I’ve been living with Multiple Sclerosis, or MS as most of us call it, for almost twenty years. When I first heard the diagnosis, I was scared. My mind skipped ahead to imagining a life of disability – far different from what I imagined for myself. But I pushed back and set my mind on living the best life possible – despite my disease.
Soon after my diagnosis, I chose to focus on overcoming my fears to do things I never thought possible, like climbing mountains. While mine hasn’t been a typical experience for most people with MS, what has been typical is the need to learn how to cope with the unpredictable symptoms of this disease, which can make even the simplest aspects of daily living frustrating experiences.
Those of us living with MS wake up every day and take mental stock of how we ‘think’ we’re feeling that day. I always start my days ambitiously – I have people to see and places to go! But MS will often throw my plans into a tailspin. Sometimes my symptoms get the best of me and drag me down — forcing me to change my plans or skip activities because I just don’t have the energy. When that happens, I try to reach out for help.
Needing help is a common theme for those of us living with MS. Last year, the MS MindSet Survey affirmed this when it found that the unpredictability of MS symptoms is a major and constant challenge in day-to-day life for people with MS and their support partners. The survey also found that people with MS wished most for help with everyday chores. I can definitely relate to this – an extra set of hands to keep things running smoothly is always welcome, especially when my symptoms are slowing me down.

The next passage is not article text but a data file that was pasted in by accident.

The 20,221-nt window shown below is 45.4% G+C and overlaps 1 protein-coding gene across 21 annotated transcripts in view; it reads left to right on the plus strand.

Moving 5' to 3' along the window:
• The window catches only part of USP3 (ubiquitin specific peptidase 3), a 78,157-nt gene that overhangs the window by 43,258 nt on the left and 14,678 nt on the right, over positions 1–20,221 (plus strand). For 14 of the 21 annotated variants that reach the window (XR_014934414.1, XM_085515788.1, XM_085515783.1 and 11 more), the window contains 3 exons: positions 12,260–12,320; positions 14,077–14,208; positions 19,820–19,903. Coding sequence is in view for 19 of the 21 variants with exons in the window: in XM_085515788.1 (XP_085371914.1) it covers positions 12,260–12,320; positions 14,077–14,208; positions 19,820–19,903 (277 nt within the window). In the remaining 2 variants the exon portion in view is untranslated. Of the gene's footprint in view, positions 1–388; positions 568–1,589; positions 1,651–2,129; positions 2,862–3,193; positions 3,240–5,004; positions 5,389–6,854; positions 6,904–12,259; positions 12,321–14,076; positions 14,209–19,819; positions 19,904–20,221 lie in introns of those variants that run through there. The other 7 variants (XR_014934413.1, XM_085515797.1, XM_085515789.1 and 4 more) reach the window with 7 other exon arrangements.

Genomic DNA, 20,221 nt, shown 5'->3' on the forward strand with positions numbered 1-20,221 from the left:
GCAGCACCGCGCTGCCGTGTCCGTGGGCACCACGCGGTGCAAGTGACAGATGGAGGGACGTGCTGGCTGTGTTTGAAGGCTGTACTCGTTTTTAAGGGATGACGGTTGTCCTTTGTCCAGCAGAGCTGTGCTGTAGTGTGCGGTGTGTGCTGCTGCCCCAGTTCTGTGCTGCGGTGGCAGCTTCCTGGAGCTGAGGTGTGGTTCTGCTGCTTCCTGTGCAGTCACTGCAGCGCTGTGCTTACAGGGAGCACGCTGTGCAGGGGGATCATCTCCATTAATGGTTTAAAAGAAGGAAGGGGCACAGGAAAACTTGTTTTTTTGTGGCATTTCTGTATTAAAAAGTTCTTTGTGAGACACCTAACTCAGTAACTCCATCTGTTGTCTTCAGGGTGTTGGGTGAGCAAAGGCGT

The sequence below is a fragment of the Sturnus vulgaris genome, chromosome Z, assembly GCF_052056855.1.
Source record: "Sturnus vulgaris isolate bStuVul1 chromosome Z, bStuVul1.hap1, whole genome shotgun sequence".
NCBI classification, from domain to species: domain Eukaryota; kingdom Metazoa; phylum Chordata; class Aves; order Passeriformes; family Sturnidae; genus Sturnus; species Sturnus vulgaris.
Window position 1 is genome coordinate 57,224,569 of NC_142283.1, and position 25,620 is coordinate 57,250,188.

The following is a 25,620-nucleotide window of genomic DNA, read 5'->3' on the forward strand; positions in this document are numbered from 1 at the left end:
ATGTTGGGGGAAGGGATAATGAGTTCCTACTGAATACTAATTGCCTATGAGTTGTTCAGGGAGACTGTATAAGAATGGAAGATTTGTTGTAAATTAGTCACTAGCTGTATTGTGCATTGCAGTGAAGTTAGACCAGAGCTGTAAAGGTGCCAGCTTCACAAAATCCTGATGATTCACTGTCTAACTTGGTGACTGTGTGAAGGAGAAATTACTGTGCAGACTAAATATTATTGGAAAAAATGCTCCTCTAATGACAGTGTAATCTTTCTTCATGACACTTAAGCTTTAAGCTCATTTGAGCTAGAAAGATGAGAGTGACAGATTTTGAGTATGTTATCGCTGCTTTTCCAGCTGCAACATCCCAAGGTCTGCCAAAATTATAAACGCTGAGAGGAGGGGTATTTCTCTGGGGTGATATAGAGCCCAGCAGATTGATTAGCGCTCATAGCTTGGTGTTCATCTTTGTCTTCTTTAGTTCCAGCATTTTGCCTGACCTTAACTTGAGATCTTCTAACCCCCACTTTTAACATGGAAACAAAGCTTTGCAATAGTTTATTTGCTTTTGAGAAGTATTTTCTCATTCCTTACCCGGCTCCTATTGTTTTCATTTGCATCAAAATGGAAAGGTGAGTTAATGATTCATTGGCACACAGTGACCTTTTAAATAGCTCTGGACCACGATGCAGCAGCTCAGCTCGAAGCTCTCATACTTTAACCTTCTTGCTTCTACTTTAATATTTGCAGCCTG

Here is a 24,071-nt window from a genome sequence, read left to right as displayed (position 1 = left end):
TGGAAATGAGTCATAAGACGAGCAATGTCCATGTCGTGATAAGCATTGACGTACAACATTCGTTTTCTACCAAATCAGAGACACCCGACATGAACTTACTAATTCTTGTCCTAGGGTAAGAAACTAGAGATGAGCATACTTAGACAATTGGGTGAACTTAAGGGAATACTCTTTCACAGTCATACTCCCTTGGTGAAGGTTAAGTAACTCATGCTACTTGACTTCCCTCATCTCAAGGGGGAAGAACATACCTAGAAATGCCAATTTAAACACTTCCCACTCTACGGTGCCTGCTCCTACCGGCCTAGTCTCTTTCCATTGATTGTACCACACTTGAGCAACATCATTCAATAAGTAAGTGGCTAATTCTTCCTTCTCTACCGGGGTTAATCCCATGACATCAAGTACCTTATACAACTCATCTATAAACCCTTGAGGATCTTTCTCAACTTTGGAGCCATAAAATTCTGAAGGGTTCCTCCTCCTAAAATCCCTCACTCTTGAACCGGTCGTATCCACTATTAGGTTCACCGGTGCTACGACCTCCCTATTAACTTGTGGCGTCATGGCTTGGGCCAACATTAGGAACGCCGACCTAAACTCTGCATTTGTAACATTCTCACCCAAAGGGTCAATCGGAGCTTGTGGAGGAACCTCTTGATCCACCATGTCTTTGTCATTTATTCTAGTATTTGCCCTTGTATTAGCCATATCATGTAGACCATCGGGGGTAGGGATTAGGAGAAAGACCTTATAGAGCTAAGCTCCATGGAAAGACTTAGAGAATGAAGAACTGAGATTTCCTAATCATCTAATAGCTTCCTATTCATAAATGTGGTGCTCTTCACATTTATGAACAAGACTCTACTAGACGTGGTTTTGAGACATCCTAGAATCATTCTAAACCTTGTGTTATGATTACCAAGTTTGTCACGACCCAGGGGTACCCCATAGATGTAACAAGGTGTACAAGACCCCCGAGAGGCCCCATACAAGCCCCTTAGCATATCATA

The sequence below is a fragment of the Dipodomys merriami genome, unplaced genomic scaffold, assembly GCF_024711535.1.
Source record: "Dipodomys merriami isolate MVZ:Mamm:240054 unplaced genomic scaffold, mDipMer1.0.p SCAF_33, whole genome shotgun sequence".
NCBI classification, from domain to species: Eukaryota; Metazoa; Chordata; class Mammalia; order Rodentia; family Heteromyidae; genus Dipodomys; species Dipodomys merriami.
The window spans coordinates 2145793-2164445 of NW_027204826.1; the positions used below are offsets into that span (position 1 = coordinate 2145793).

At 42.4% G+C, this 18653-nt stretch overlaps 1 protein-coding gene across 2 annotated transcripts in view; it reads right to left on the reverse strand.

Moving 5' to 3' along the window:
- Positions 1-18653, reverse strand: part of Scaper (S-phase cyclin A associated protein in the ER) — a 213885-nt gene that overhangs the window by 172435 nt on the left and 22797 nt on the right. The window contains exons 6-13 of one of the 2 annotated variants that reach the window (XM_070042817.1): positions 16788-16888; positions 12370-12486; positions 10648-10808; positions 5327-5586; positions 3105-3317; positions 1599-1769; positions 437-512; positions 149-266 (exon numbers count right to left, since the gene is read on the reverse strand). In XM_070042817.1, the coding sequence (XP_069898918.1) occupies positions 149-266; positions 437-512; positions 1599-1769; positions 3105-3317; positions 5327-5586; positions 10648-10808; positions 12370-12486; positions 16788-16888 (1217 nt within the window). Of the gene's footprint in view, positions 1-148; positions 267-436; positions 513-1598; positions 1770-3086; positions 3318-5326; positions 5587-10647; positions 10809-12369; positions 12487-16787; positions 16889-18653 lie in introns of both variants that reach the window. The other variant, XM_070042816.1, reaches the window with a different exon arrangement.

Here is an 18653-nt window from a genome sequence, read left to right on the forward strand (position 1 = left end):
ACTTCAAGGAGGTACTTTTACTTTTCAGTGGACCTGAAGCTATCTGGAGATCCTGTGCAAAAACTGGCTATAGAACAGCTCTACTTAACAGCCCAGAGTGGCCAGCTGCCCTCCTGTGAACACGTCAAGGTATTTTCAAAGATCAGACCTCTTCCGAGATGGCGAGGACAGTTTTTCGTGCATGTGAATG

It’s not always easy to ask for help, but when you have MS, you learn to become more comfortable reaching out for what you need. The good news is that we’re fortunate to be living in a time when there are so many places to go for help and support – from wonderful programs offered by MS advocates to government and commercial services.
With so many great resources out there, it can be difficult to know where to start. That’s where GatherMS* can help. GatherMS, a new website brought to the MS community by Genentech, brings together existing resources to help people with MS navigate the everyday unpredictability of the disease.
When I’m too tired to cook, I can go to GatherMS to find a service that will deliver dinner. If I have a doctor’s appointment and am struggling with pain in my lower legs, I can use the platform to find a ride service. GatherMS puts resources at my fingertips so I can easily get the help I need, right when I need it.
The site is designed for the MS community to add existing services they find helpful – I’ve already submitted some of my favorite services that I use every week.
Check out GatherMS.com today to see how it can help connect you, or someone you love living with MS, to existing services and support. I hope you find that asking for and receiving help is a good thing – giving you more independence and the ability to focus on the people and activities that are most important to you.
*Wendy Booker is a paid spokesperson for GatherMS.